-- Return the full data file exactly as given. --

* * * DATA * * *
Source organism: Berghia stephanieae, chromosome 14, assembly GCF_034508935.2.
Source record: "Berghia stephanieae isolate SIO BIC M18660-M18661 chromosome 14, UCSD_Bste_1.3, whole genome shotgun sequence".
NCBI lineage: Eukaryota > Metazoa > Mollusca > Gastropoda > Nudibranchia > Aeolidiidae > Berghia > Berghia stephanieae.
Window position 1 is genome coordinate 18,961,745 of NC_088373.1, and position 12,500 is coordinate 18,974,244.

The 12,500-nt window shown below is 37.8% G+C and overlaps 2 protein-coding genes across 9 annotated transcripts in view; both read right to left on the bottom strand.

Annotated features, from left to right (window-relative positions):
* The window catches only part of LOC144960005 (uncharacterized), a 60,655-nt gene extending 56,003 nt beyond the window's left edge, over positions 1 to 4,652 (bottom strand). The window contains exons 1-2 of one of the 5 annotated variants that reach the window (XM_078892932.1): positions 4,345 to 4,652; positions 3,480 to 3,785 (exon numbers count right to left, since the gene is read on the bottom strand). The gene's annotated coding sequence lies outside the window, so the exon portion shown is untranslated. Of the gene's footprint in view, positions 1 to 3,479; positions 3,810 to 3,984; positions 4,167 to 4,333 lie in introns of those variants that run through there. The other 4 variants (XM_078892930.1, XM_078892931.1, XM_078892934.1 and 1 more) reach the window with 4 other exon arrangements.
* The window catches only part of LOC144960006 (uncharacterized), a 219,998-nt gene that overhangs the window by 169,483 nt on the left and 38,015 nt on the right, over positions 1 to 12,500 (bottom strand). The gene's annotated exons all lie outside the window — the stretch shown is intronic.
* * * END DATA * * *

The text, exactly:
Source organism: Berghia stephanieae, chromosome 14, assembly GCF_034508935.2.
Source record: "Berghia stephanieae isolate SIO BIC M18660-M18661 chromosome 14, UCSD_Bste_1.3, whole genome shotgun sequence".
NCBI lineage: Eukaryota > Metazoa > Mollusca > Gastropoda > Nudibranchia > Aeolidiidae > Berghia > Berghia stephanieae.
Window position 1 is genome coordinate 18,961,745 of NC_088373.1, and position 12,500 is coordinate 18,974,244.

The 12,500-nt window shown below is 37.8% G+C and overlaps 2 protein-coding genes across 9 annotated transcripts in view; both read right to left on the bottom strand.

Annotated features, from left to right (window-relative positions):
* The window catches only part of LOC144960005 (uncharacterized), a 60,655-nt gene extending 56,003 nt beyond the window's left edge, over positions 1 to 4,652 (bottom strand). The window contains exons 1-2 of one of the 5 annotated variants that reach the window (XM_078892932.1): positions 4,345 to 4,652; positions 3,480 to 3,785 (exon numbers count right to left, since the gene is read on the bottom strand). The gene's annotated coding sequence lies outside the window, so the exon portion shown is untranslated. Of the gene's footprint in view, positions 1 to 3,479; positions 3,810 to 3,984; positions 4,167 to 4,333 lie in introns of those variants that run through there. The other 4 variants (XM_078892930.1, XM_078892931.1, XM_078892934.1 and 1 more) reach the window with 4 other exon arrangements.
* The window catches only part of LOC144960006 (uncharacterized), a 219,998-nt gene that overhangs the window by 169,483 nt on the left and 38,015 nt on the right, over positions 1 to 12,500 (bottom strand). The gene's annotated exons all lie outside the window — the stretch shown is intronic.